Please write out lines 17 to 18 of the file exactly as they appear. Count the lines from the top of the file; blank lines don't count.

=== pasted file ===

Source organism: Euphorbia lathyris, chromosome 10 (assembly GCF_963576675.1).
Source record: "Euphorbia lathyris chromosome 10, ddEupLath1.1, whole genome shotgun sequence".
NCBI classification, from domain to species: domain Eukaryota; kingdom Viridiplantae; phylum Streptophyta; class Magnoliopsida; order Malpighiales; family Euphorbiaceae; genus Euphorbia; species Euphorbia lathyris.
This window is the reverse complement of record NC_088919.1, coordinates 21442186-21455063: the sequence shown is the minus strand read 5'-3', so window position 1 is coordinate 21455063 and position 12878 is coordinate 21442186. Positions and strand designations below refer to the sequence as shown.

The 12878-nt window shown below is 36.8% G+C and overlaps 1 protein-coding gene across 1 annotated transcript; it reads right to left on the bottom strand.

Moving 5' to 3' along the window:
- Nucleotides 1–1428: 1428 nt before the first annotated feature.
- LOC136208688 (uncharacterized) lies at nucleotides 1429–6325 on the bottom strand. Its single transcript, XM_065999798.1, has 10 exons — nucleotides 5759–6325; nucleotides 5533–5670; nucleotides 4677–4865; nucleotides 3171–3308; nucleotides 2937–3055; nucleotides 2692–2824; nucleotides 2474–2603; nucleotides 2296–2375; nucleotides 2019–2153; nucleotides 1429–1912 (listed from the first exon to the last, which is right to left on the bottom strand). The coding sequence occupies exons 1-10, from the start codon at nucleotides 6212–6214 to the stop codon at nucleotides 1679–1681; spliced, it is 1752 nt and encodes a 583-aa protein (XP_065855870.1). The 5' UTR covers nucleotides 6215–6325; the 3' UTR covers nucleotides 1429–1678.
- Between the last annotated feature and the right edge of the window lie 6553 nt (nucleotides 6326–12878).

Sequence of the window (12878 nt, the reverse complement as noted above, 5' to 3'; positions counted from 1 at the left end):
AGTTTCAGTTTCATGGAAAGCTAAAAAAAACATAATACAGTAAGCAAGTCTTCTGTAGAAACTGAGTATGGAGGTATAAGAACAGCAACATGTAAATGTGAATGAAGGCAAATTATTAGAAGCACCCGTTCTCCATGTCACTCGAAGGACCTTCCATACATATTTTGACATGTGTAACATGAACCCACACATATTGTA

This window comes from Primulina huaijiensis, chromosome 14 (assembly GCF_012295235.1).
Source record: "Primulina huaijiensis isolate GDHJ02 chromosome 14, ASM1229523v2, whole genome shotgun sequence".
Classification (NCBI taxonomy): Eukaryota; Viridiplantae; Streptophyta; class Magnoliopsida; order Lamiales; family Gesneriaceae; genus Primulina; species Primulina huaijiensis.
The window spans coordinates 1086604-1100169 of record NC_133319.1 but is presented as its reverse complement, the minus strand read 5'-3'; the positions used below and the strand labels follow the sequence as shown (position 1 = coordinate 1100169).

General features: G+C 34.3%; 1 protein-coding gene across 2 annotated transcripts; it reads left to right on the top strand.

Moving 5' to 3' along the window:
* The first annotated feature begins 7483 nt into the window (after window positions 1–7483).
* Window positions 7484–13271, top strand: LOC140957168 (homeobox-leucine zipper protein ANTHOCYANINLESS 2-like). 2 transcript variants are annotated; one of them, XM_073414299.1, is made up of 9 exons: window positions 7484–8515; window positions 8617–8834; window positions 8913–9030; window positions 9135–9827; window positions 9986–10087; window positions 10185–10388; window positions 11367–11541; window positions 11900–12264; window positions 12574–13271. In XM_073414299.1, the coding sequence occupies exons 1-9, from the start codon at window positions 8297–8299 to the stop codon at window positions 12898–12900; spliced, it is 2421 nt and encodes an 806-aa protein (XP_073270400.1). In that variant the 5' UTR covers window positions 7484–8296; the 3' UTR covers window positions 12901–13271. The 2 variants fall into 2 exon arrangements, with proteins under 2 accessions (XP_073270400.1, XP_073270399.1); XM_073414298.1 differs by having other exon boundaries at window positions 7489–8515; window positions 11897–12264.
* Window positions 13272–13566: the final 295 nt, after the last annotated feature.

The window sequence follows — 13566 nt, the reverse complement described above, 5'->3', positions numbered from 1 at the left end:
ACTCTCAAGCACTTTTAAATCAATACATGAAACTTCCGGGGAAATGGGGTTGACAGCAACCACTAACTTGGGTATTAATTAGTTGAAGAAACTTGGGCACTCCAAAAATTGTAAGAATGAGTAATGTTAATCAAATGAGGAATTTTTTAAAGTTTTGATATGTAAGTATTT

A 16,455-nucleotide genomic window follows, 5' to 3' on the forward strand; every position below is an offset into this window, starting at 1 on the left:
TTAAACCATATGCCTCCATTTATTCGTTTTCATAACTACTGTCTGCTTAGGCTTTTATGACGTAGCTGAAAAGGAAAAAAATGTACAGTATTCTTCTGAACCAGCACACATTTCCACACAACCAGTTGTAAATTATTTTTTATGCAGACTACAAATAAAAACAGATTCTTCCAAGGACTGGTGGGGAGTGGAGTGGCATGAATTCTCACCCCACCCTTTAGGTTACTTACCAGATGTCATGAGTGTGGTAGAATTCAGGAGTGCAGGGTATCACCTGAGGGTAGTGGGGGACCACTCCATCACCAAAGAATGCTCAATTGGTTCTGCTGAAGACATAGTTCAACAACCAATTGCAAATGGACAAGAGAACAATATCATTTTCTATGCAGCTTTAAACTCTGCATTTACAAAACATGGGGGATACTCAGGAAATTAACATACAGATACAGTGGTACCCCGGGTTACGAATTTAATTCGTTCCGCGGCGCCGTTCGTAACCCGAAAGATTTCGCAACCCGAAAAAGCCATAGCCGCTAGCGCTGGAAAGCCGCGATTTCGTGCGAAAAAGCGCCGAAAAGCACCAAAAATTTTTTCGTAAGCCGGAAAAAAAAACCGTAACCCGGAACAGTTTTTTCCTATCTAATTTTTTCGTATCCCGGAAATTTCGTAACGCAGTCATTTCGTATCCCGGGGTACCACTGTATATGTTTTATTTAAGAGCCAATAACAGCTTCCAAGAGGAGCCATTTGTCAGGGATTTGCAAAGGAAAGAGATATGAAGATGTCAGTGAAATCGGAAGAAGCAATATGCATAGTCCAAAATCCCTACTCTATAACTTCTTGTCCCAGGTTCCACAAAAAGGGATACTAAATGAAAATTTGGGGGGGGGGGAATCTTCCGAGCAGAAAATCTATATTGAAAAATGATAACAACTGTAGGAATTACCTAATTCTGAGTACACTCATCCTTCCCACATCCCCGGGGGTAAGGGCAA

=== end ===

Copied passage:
Moving 5' to 3' along the window:
* The first annotated feature begins 7483 nt into the window (after window positions 1–7483).